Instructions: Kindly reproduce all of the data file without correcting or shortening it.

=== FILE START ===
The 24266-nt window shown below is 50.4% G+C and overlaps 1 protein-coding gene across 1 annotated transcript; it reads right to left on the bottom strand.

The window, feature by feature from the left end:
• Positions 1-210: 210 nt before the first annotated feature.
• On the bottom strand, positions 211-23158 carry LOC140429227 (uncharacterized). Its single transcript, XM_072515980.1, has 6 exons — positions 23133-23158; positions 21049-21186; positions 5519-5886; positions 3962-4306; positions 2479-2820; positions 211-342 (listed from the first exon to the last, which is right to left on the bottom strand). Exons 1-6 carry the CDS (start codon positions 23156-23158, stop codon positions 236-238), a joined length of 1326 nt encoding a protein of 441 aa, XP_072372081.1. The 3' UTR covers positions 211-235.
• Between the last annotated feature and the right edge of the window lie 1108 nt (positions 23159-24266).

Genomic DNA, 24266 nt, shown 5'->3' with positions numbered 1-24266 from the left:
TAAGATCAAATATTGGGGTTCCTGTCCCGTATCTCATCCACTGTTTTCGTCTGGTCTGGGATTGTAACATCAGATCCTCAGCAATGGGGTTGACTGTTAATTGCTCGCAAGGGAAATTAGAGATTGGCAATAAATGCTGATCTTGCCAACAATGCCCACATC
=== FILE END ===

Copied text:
The 24266-nt window shown below is 50.4% G+C and overlaps 1 protein-coding gene across 1 annotated transcript; it reads right to left on the bottom strand.

The window, feature by feature from the left end:
• Positions 1-210: 210 nt before the first annotated feature.
• On the bottom strand, positions 211-23158 carry LOC140429227 (uncharacterized). Its single transcript, XM_072515980.1, has 6 exons — positions 23133-23158; positions 21049-21186; positions 5519-5886; positions 3962-4306; positions 2479-2820; positions 211-342 (listed from the first exon to the last, which is right to left on the bottom strand). Exons 1-6 carry the CDS (start codon positions 23156-23158, stop codon positions 236-238), a joined length of 1326 nt encoding a protein of 441 aa, XP_072372081.1. The 3' UTR covers positions 211-235.
• Between the last annotated feature and the right edge of the window lie 1108 nt (positions 23159-24266).

Genomic DNA, 24266 nt, shown 5'->3' with positions numbered 1-24266 from the left:
TAAGATCAAATATTGGGGTTCCTGTCCCGTATCTCATCCACTGTTTTCGTCTGGTCTGGGATTGTAACATCAGATCCTCAGCAATGGGGTTGACTGTTAATTGCTCGCAAGGGAAATTAGAGATTGGCAATAAATGCTGATCTTGCCAACAATGCCCACATC